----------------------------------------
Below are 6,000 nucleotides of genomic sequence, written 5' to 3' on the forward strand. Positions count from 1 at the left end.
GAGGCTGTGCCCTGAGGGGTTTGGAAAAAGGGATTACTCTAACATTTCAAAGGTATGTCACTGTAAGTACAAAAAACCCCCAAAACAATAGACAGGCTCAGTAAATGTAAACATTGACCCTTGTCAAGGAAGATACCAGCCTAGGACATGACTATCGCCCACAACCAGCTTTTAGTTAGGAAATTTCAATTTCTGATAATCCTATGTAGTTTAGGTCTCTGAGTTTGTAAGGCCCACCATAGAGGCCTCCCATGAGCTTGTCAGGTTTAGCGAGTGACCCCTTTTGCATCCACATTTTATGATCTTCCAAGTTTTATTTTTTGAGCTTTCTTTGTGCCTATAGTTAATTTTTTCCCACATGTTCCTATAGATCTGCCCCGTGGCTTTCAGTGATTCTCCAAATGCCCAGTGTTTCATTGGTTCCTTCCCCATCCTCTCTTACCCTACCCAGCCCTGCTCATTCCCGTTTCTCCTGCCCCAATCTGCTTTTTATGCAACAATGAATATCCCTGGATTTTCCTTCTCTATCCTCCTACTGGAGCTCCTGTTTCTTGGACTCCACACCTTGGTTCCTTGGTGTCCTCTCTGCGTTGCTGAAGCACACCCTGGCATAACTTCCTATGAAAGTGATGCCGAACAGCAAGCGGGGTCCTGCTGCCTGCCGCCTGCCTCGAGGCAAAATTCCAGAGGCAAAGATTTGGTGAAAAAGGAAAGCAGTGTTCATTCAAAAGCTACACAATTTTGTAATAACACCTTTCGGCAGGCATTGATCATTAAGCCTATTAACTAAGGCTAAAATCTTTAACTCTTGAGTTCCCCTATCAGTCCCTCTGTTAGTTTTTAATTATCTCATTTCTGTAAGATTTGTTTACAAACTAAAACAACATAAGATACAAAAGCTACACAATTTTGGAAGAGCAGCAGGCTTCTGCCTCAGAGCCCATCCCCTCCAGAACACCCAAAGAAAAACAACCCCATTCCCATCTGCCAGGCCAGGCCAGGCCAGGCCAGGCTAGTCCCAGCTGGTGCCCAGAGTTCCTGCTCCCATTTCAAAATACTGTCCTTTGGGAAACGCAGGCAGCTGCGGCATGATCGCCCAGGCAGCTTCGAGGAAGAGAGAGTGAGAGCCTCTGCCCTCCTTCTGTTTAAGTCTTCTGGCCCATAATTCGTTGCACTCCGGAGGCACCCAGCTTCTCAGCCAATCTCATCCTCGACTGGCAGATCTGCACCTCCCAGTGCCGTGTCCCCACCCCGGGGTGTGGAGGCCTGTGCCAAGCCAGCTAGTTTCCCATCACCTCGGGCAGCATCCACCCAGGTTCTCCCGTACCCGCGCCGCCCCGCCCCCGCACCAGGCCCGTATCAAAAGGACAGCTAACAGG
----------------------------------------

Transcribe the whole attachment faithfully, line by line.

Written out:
Below are 6,000 nucleotides of genomic sequence, written 5' to 3' on the forward strand. Positions count from 1 at the left end.
GAGGCTGTGCCCTGAGGGGTTTGGAAAAAGGGATTACTCTAACATTTCAAAGGTATGTCACTGTAAGTACAAAAAACCCCCAAAACAATAGACAGGCTCAGTAAATGTAAACATTGACCCTTGTCAAGGAAGATACCAGCCTAGGACATGACTATCGCCCACAACCAGCTTTTAGTTAGGAAATTTCAATTTCTGATAATCCTATGTAGTTTAGGTCTCTGAGTTTGTAAGGCCCACCATAGAGGCCTCCCATGAGCTTGTCAGGTTTAGCGAGTGACCCCTTTTGCATCCACATTTTATGATCTTCCAAGTTTTATTTTTTGAGCTTTCTTTGTGCCTATAGTTAATTTTTTCCCACATGTTCCTATAGATCTGCCCCGTGGCTTTCAGTGATTCTCCAAATGCCCAGTGTTTCATTGGTTCCTTCCCCATCCTCTCTTACCCTACCCAGCCCTGCTCATTCCCGTTTCTCCTGCCCCAATCTGCTTTTTATGCAACAATGAATATCCCTGGATTTTCCTTCTCTATCCTCCTACTGGAGCTCCTGTTTCTTGGACTCCACACCTTGGTTCCTTGGTGTCCTCTCTGCGTTGCTGAAGCACACCCTGGCATAACTTCCTATGAAAGTGATGCCGAACAGCAAGCGGGGTCCTGCTGCCTGCCGCCTGCCTCGAGGCAAAATTCCAGAGGCAAAGATTTGGTGAAAAAGGAAAGCAGTGTTCATTCAAAAGCTACACAATTTTGTAATAACACCTTTCGGCAGGCATTGATCATTAAGCCTATTAACTAAGGCTAAAATCTTTAACTCTTGAGTTCCCCTATCAGTCCCTCTGTTAGTTTTTAATTATCTCATTTCTGTAAGATTTGTTTACAAACTAAAACAACATAAGATACAAAAGCTACACAATTTTGGAAGAGCAGCAGGCTTCTGCCTCAGAGCCCATCCCCTCCAGAACACCCAAAGAAAAACAACCCCATTCCCATCTGCCAGGCCAGGCCAGGCCAGGCCAGGCTAGTCCCAGCTGGTGCCCAGAGTTCCTGCTCCCATTTCAAAATACTGTCCTTTGGGAAACGCAGGCAGCTGCGGCATGATCGCCCAGGCAGCTTCGAGGAAGAGAGAGTGAGAGCCTCTGCCCTCCTTCTGTTTAAGTCTTCTGGCCCATAATTCGTTGCACTCCGGAGGCACCCAGCTTCTCAGCCAATCTCATCCTCGACTGGCAGATCTGCACCTCCCAGTGCCGTGTCCCCACCCCGGGGTGTGGAGGCCTGTGCCAAGCCAGCTAGTTTCCCATCACCTCGGGCAGCATCCACCCAGGTTCTCCCGTACCCGCGCCGCCCCGCCCCCGCACCAGGCCCGTATCAAAAGGACAGCTAACAGG